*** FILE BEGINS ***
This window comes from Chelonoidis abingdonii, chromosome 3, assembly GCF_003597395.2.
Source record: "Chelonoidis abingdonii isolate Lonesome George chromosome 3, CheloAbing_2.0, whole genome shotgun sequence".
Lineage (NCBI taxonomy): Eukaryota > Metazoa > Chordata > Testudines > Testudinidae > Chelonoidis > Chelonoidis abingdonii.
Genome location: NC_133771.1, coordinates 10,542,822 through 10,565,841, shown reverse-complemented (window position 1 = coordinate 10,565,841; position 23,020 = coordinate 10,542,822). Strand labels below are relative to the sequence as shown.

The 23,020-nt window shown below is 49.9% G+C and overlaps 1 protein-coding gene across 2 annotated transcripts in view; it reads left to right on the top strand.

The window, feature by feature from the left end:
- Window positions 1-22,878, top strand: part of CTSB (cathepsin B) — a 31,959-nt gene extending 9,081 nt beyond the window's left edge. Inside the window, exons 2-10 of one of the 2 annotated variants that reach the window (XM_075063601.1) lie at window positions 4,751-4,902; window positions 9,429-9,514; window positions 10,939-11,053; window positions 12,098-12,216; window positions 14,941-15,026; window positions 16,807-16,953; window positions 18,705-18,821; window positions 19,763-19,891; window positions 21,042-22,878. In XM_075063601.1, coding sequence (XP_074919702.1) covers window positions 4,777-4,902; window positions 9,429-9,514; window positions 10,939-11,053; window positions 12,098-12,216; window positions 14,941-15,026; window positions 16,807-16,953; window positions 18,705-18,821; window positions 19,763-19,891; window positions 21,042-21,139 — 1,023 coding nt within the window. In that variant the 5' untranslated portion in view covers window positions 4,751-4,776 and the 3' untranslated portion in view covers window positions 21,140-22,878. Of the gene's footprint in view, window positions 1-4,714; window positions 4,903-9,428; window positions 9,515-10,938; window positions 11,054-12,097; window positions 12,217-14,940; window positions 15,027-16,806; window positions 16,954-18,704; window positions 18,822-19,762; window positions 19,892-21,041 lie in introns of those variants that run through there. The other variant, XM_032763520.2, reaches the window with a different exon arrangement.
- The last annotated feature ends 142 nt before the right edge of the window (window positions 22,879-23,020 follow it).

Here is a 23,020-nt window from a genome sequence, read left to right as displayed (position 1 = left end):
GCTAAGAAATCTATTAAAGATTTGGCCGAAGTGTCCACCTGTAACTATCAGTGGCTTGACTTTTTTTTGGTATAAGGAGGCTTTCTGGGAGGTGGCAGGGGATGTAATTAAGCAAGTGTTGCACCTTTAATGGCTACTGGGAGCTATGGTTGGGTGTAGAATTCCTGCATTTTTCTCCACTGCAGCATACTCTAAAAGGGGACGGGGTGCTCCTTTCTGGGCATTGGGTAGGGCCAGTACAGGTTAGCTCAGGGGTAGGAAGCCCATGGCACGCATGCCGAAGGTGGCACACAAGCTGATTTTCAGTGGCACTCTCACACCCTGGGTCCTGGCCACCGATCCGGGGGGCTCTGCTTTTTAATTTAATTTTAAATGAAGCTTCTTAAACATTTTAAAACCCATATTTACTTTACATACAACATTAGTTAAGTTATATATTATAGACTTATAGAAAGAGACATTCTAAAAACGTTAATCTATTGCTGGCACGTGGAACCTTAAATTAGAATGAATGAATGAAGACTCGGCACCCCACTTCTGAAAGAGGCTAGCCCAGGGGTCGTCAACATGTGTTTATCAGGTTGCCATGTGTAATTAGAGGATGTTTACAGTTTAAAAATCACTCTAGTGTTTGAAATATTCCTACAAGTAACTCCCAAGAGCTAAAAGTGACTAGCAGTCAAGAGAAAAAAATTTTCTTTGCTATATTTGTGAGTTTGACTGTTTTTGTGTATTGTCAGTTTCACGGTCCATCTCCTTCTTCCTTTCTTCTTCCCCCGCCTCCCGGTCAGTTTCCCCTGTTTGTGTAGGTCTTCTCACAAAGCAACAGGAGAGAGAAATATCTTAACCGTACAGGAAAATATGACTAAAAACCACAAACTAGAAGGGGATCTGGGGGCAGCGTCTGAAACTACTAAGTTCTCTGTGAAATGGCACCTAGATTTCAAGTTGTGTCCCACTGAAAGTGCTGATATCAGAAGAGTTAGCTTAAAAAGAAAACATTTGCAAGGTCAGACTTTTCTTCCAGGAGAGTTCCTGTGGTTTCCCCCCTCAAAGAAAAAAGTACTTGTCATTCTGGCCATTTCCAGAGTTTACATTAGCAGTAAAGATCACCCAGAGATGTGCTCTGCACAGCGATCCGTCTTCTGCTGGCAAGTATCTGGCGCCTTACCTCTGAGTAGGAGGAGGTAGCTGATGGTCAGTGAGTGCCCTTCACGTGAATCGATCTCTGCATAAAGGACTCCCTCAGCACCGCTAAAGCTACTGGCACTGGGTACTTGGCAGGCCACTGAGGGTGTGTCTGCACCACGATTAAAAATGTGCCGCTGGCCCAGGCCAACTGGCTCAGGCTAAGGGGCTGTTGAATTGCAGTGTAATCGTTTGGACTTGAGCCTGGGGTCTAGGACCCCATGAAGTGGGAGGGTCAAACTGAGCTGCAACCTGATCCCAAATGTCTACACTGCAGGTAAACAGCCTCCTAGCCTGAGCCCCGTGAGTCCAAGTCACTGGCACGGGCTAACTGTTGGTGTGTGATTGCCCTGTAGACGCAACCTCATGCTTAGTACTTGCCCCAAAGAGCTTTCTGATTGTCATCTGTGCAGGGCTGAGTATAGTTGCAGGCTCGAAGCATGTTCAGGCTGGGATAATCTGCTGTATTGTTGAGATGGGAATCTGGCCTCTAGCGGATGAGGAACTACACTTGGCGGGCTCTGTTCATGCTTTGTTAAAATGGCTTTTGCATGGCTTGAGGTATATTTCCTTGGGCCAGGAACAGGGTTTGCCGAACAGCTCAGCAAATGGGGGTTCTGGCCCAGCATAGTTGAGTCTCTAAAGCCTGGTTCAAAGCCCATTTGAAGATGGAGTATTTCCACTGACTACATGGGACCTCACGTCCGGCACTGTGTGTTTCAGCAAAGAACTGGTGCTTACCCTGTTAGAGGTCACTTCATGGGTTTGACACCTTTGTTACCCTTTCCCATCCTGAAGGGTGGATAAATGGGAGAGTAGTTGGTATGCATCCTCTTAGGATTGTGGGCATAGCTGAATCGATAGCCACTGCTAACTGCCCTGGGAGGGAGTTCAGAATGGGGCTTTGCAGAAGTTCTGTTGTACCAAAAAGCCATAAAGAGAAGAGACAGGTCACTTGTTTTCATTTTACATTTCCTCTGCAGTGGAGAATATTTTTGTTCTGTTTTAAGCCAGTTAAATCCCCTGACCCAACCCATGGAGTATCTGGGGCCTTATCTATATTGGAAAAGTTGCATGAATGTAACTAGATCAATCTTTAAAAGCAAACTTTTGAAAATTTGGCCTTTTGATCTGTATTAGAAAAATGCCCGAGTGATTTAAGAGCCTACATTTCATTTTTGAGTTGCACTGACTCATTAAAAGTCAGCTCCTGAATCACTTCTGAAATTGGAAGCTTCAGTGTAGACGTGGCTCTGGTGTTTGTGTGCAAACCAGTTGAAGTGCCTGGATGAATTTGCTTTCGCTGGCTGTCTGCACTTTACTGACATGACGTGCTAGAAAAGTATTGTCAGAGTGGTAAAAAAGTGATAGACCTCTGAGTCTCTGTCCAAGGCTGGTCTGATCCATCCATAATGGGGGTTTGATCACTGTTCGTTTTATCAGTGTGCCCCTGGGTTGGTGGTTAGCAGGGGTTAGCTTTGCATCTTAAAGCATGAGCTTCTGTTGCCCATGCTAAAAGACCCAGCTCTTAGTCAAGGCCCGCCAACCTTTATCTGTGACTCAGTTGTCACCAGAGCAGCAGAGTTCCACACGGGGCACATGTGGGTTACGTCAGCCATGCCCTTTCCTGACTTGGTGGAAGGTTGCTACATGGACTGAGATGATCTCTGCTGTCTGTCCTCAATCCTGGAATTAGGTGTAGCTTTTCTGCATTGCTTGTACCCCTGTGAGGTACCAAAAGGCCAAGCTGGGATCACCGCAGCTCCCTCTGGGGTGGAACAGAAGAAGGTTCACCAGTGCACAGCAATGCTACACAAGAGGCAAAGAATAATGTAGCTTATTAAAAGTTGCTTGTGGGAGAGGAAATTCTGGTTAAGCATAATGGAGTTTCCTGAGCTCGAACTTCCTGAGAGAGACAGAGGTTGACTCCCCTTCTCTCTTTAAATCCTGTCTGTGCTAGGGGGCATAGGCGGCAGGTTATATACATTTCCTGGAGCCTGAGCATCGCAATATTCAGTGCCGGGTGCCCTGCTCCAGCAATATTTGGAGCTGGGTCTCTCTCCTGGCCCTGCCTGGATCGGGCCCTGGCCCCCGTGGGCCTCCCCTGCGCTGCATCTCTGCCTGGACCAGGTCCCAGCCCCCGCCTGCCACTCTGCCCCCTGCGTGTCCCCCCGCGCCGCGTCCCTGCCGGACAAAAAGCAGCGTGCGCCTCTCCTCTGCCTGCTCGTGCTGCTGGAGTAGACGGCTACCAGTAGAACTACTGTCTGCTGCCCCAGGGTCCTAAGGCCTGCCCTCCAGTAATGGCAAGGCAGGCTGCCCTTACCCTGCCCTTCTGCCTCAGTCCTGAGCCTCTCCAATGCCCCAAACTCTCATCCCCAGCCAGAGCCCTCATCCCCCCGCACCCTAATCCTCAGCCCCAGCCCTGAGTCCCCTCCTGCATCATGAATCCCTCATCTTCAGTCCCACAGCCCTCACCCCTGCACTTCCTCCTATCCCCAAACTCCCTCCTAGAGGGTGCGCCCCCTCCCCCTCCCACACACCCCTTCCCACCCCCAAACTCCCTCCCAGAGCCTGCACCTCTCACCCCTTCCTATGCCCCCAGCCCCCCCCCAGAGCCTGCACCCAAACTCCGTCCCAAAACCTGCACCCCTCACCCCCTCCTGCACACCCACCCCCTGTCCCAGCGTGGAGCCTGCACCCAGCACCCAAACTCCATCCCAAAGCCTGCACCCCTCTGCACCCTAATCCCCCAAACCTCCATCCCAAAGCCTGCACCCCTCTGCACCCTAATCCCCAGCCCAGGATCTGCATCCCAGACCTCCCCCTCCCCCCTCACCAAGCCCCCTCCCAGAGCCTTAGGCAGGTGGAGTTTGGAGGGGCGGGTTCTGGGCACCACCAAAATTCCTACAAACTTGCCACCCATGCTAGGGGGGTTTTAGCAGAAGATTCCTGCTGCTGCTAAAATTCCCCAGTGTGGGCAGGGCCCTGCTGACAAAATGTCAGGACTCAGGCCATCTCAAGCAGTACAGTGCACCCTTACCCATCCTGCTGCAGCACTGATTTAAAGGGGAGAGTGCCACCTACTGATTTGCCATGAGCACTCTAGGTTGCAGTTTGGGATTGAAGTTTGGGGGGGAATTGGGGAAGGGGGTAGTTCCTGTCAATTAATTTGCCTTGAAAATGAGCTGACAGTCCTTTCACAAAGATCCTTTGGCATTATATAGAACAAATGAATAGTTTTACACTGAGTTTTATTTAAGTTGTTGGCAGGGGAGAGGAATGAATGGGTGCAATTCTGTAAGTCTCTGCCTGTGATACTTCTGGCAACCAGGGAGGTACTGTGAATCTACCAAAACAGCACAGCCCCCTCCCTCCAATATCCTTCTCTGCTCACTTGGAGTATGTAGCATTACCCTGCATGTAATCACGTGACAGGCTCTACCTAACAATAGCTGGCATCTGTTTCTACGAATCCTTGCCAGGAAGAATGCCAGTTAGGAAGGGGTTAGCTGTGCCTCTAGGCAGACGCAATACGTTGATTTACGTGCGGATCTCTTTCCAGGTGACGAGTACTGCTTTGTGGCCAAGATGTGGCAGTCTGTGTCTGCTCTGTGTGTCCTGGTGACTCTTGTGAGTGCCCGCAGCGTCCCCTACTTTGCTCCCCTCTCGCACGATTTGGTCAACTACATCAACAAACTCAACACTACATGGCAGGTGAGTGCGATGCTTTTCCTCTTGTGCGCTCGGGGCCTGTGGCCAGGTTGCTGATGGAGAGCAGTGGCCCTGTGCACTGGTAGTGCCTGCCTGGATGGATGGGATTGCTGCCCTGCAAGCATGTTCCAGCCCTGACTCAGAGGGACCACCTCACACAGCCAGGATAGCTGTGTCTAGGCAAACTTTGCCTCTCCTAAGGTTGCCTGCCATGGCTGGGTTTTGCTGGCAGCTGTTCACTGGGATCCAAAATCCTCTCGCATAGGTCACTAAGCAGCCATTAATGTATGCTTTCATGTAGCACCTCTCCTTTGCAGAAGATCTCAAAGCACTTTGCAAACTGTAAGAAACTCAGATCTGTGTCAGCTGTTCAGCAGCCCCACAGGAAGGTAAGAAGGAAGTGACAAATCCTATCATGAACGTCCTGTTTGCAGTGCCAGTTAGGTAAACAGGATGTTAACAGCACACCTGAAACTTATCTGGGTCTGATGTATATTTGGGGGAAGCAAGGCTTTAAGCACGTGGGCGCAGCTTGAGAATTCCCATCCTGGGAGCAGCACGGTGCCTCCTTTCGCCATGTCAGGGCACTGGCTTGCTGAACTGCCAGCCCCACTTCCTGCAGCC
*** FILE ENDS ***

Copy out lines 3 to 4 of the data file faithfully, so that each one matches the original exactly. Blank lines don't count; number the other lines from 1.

Lineage (NCBI taxonomy): Eukaryota > Metazoa > Chordata > Testudines > Testudinidae > Chelonoidis > Chelonoidis abingdonii.
Genome location: NC_133771.1, coordinates 10,542,822 through 10,565,841, shown reverse-complemented (window position 1 = coordinate 10,565,841; position 23,020 = coordinate 10,542,822). Strand labels below are relative to the sequence as shown.